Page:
Israeli Offering Could Meet U.S. Navy's Requirements For A New Submarine Launched Drone

Submarine-launched drones are already a reality now and the Navy is working hard to expand their use across its underwater fleets.

Spear

The U.S. Navy recently announced that it was interested in acquiring unmanned aircraft that its submarines could launch from the three-inch launchers they all have for deploying signal flares and marine markers. At the same time, earlier this year, an Israeli firm unveiled a line of encapsulated drones that can be deployed from 40mm infantry grenade launchers, 66mm grenade launchers on vehicles, as well as underwater launch systems.

Naval Sea Systems Command (NAVSEA) first posted a contracting notice for what it referred to as a Submarine-Launched Unmanned Aerial System (SLUAS) online on Oct. 30, 2020. NAVSEA made clear that it is only seeking proposals for potential SLUAS designs at present and that it has no firm plans to buy any such drones right now.

USN

All Navy submarines, including the Virginia class USS Mississippi seen here, have a three-inch signal launcher.

"The Navy requires the capability of a SLUAS with a 3-inch diameter form-factor to provide enhanced sensor, communication and cyber-security capabilities," the contracting notice reads. "The integrated system should be capable of launch from the US submarine fleet’s 3-inch Signal System Ejector (SSE) equipment."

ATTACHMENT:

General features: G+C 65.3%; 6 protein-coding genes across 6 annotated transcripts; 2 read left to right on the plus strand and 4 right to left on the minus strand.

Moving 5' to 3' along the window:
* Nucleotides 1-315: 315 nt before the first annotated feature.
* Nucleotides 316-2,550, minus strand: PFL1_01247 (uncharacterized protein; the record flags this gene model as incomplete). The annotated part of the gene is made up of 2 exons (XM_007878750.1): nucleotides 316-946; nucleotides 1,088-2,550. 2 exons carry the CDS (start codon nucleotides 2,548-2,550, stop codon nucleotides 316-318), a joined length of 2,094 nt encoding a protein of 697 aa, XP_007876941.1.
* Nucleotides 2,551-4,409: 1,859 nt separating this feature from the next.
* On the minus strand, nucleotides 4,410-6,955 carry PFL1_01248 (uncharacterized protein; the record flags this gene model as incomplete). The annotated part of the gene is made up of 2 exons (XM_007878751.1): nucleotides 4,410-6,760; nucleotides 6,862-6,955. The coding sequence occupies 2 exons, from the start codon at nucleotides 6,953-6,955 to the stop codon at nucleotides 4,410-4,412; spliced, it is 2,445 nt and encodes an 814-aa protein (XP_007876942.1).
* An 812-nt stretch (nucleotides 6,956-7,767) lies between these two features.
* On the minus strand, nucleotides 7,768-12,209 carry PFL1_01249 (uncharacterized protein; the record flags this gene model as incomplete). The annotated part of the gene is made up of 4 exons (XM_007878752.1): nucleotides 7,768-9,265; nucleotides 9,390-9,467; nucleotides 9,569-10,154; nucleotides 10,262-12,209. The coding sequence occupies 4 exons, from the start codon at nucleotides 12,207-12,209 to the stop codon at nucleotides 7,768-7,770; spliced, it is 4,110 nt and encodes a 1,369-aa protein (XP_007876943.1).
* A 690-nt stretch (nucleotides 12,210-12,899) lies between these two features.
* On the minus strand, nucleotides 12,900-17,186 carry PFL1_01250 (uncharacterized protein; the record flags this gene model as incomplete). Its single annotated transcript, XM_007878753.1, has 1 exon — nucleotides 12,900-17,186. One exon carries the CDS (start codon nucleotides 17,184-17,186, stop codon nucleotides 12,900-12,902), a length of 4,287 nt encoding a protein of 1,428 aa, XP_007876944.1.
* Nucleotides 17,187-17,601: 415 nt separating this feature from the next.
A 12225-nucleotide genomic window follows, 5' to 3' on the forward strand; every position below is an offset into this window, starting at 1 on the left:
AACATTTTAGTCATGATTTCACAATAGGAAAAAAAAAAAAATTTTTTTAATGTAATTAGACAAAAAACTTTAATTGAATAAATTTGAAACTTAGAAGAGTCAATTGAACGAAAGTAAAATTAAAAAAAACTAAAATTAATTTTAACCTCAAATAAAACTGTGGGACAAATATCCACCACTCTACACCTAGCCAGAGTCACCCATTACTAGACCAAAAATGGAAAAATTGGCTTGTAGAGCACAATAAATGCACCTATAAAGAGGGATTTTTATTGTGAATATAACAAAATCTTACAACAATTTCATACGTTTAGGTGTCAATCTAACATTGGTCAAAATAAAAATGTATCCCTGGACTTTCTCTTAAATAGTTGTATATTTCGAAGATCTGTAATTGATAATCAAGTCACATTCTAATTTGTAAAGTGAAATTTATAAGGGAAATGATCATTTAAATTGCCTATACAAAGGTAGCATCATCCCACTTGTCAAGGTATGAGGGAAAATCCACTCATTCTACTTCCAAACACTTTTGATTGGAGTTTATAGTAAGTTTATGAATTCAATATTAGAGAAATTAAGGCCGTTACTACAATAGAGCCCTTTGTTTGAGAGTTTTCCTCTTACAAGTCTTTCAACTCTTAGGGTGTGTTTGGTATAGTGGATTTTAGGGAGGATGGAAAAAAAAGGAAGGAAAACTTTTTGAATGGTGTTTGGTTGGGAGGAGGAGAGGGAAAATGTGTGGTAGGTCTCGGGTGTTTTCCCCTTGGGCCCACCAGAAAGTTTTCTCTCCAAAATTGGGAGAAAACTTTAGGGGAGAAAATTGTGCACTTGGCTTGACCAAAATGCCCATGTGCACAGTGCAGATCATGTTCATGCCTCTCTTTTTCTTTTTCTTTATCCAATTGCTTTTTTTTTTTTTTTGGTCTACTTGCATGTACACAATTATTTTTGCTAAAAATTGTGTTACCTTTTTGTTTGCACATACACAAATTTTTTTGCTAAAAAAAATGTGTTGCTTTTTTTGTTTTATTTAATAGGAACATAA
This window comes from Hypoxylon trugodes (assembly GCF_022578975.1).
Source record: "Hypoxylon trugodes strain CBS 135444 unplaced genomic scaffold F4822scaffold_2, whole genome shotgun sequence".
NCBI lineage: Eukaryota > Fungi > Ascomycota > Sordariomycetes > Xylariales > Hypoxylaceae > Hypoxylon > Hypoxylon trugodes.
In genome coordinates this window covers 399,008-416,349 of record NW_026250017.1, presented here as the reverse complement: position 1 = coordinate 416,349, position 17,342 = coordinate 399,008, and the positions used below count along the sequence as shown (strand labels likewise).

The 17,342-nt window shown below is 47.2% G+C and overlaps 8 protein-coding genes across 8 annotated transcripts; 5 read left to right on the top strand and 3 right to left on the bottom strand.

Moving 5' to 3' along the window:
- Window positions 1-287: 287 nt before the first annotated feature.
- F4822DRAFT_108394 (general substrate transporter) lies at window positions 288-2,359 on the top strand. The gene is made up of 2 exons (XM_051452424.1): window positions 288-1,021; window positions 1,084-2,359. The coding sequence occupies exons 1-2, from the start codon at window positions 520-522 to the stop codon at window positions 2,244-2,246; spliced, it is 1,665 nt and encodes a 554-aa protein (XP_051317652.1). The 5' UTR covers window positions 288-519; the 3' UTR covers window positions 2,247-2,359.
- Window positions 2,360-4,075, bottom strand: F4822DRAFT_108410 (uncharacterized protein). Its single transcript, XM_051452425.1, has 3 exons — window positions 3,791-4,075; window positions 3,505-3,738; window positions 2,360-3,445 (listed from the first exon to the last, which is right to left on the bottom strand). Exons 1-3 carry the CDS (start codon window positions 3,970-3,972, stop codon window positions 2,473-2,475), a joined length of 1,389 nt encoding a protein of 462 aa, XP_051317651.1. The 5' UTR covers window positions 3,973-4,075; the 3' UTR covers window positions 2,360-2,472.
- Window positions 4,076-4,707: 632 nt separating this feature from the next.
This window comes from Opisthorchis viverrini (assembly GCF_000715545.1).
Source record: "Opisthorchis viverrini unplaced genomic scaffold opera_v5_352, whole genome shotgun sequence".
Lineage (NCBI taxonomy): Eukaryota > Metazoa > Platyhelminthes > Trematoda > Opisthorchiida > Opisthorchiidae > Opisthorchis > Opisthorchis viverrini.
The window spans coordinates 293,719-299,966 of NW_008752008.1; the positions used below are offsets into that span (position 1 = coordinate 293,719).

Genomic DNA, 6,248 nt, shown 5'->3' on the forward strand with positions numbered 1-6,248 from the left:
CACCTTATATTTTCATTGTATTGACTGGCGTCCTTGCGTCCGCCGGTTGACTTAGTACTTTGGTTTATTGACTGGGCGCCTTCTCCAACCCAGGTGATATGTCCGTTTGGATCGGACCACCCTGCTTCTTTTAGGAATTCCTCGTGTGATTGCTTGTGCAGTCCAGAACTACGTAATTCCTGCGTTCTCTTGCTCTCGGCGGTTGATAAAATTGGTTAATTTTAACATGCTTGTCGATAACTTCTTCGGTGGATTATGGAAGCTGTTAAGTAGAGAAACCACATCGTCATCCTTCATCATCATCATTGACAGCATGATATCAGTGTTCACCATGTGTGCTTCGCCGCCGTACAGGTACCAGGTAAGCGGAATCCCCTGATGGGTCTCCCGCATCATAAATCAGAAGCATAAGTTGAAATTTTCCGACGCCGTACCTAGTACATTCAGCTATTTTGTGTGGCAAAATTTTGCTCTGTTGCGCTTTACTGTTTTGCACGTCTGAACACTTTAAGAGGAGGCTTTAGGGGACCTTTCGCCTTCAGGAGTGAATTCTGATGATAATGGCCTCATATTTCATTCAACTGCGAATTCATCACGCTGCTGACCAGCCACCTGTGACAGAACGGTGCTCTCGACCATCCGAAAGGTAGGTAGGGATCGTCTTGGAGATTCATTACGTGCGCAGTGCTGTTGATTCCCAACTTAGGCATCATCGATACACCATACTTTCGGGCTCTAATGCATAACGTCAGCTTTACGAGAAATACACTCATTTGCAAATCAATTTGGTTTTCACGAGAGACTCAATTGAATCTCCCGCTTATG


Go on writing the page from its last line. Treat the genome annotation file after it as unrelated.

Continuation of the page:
"Threshold performance of the air vehicle should include electro-optic capability with reliable target solution analysis," it continued. "The vehicle should remain airborne for at least one hour, operate at ranges out to the line-of-sight radio horizon, and use a variable bandwidth encrypted datalink with at least 256-bit encryption strength."

In August, Israeli company Spear debuted its Ninox product line of drones designed to be fired from various launchers. The smallest of these is the Ninox 40, which is intended to be fired from standard 40mm infantry grenade launchers, including those capable of being attached to an individual's rifle. After launch, four arms pop up laterally on this tube-shaped drone, which weighs less than a pound, morphing it into a small quad-copter. 

A second individual controls the UAS via a tablet-like device, which also provides a feed from the drone's electro-optical and infrared cameras. As such, troops can use the Ninox 40 during the day or at night to scout ahead for potential threats or attempt to find and fix the location enemy during an actual firefight. Spear also says that this drone has automated target recognition and tracking capabilities. 

The larger Ninox 66 is similar in function and is intended to be fired from 66mm launchers on vehicles, which are typically used to fire smoke grenades or other obscurants for concealment. Unlike on the Ninox 40, the four arms on this quad-copter-type drone flip up from the base after launch. Spear says this UAS can carry various payloads weighing up to 1.5 pounds and has the ability to be networked together with others to operate as an autonomous swarm.